Side Note: I'm actively choosing to not share exact numbers for our budget. Mr. C and I both feel that finances are a highly personal matter, and it feels that we would not only be exposing our own finances, but also both our parents'. So I'll be talking super generally here, but I hope my tips help!
When Mr. C proposed to me, I was 4 months away from graduating law school, and he was 2 years and 4 months away from graduating from medical school. Needless to say, neither of us were exceptionally wealthy. In fact, massive-amounts-of-debt is a much better way to describe our financial situation, both then and now.
|Personal photo / Just moments after Mr. C proposed|
As the immediate jubilation of the engagement started to fade away, and Mr. C and I made a few trips to venues, we realized that this whole wedding business was expensive. And some sacrifices were going to be necessary. But how do you start saving when you barely have any income?
|Personal Photo / This is my "Oh, crap! I graduated without a job!" face|
|Photo by Cole Effect / Mr. C and I are sitting discussing the intricacies of our finances|
We are very lucky that both my parents and Mr. C's parents were willing to help us pay for the cost of the wedding. My parents are covering about 80% of our wedding budget, 5% from Mr. C's family, so that left Mr. C and I with about 15% of the budget. Although 15% may not sound like a huge sum, for Mr. C and I, that 15% represents a pretty significant amount of money.
At the time of our engagement, I had an internship where I made a small amount of money and Mr. C still had savings from the year he worked after undergrad. We decided to limit ourselves on the amount of money we were spending during a typical week on "extras" (coffee, dinners out, drinking, etc.) and that money would be put into a special account.
When you are setting up a bank account, look for special deals! Mr. C and I were both looking to change banks at the time, so we went in together to set up individual checking and savings accounts as well as a joint checking and wedding savings accounts. At the time, there was a promotion with the opening of a credit card, which allowed us to deposit $200 into our wedding savings account. Obviously, being aware of your personal credit and credit score is important before you delve into opening a credit card, but this worked for us.
Online banking is key! Because there is such easy access to the wedding savings account from my own personal checking/savings accounts, it was easy to slip $2.50 into the savings account when I skipped that cup of coffee. Otherwise, I can't imagine I would have been very good about actually saving that money.
When we were making purchases for the wedding, Mr. C and I tried to be as smart about shopping as we could. I signed up for every-freaking-wedding-list ever. Seriously, I get about 6-7 emails a day from different wedding-deal sites. Sure, it's annoying, but once in awhile there is a tid-bit that I actually want.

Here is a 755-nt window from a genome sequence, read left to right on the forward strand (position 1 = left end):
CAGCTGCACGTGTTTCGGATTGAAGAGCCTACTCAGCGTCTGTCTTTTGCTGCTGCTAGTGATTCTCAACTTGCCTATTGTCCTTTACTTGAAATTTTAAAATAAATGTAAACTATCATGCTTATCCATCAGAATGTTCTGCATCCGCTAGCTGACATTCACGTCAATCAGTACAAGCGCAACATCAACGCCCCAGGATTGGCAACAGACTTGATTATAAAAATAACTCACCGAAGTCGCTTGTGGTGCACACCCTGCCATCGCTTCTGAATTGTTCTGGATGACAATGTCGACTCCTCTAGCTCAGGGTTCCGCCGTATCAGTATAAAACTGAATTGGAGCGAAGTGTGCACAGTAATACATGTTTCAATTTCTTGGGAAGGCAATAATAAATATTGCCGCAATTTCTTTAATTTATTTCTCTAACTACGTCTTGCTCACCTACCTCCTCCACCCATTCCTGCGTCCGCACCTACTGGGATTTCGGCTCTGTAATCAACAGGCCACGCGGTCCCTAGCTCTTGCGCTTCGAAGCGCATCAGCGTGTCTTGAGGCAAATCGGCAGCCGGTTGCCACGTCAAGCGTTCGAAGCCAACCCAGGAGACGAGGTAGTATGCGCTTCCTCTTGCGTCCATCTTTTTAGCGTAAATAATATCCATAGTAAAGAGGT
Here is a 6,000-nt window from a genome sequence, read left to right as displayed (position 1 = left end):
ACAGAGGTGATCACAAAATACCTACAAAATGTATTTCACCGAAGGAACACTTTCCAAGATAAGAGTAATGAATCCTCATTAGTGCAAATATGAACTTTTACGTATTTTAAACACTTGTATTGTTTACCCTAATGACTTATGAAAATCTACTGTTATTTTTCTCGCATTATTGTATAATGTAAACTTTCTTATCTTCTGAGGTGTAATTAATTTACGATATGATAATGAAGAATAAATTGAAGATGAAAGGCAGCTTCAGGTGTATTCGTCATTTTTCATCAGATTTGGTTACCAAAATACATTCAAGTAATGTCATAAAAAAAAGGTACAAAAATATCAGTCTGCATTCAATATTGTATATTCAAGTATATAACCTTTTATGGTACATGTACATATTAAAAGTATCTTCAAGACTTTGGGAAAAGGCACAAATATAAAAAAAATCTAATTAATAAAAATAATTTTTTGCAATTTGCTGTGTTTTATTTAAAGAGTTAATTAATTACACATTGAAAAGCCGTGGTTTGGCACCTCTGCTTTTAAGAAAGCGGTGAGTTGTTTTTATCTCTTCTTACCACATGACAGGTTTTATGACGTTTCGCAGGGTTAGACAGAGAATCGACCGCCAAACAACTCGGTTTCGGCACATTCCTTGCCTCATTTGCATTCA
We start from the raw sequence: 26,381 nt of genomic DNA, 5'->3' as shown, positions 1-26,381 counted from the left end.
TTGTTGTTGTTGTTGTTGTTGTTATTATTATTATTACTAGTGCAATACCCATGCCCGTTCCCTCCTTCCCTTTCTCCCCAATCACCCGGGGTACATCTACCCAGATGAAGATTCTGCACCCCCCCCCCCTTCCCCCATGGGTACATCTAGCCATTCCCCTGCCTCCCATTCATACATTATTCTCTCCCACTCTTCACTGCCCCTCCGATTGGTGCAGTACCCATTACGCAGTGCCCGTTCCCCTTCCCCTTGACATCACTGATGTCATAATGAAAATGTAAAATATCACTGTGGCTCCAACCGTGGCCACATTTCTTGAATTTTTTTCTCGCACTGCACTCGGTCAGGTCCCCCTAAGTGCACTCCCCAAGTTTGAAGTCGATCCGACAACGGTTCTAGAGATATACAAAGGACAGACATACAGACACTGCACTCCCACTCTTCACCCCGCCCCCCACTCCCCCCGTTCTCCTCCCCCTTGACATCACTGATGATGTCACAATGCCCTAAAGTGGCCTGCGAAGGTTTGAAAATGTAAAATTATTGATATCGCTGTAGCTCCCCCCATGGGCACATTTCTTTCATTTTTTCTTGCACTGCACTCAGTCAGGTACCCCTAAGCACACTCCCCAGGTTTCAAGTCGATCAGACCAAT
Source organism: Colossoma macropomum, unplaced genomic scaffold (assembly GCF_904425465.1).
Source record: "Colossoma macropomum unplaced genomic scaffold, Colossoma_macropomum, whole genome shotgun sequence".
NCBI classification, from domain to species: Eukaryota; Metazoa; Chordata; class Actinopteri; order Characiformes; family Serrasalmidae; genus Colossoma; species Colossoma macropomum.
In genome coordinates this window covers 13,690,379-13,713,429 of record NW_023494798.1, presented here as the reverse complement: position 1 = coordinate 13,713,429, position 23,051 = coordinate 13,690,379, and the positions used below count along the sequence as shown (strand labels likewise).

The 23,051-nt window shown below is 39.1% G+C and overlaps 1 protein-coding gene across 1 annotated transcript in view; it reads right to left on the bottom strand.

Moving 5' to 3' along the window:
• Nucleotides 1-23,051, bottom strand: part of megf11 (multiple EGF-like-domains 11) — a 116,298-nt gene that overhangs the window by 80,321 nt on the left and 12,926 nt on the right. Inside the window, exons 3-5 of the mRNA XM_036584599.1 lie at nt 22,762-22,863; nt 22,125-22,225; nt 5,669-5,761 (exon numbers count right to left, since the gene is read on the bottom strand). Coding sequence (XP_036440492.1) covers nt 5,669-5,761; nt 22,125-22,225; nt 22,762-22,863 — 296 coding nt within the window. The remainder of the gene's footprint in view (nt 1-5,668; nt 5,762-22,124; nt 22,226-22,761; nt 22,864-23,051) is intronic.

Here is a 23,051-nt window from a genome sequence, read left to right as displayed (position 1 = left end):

|Personal Photo / Sister J and I at the Kleinfeld Sample Sale, |
which I found out about through one of those deal emails
Sign up for deal emails, but don't drive yourself nuts with them! Have them automatically filtered or create a bogus email account so they're not flooding your regular inbox. But don't forget to check on them, a lot of those deals expire QUICK!
|Personal Photo / We found out about the tax-free event |
at our jeweler the old fashioned way: snail mail!
|Personal Photo / We saved a bundle on our birdcages by |
signing up for the Christmas Tree Shop email list
Although this only saved us bits and pieces here and there, it certainly adds up. And then we had to do what isn't fun for anyone: make sacrifices. Mr. C and I love to travel, but we haven't been on a big trip since our trip to Costa Rica. That's a pretty long time for us. Mr. C and I love to eat out, but we've been cooking more at home, and especially being better about packing lunches. I really love to shop, but my closet has been looking pretty much the same since the time of our engagement.
Tip # 4
Be realistic about what you can and can't sacrifice. Although we've certainly limited our spending, we haven't become hermits. Mr. C and I are social, we have a great group of friends, and we live in NYC. Often, the things we love to do can be more the pricey side. But we weren't ready to give that up entirely. So, we didn't go cold turkey, but we are more careful about our spending. And hey, this is a great skill we can take with us into the future as well to save for future things, like houses, cars, babies, trips, etc.
A lot of these tips aren't rocket science. Some of them are common sense, but from someone like me, who spends a little more than she should, these particular tips were most helpful in saving some cash for the wedding.
What tips do you think are most important when you're saving up to make a big purchase? Other than a wedding, what's the biggest thing you've ever saved up for?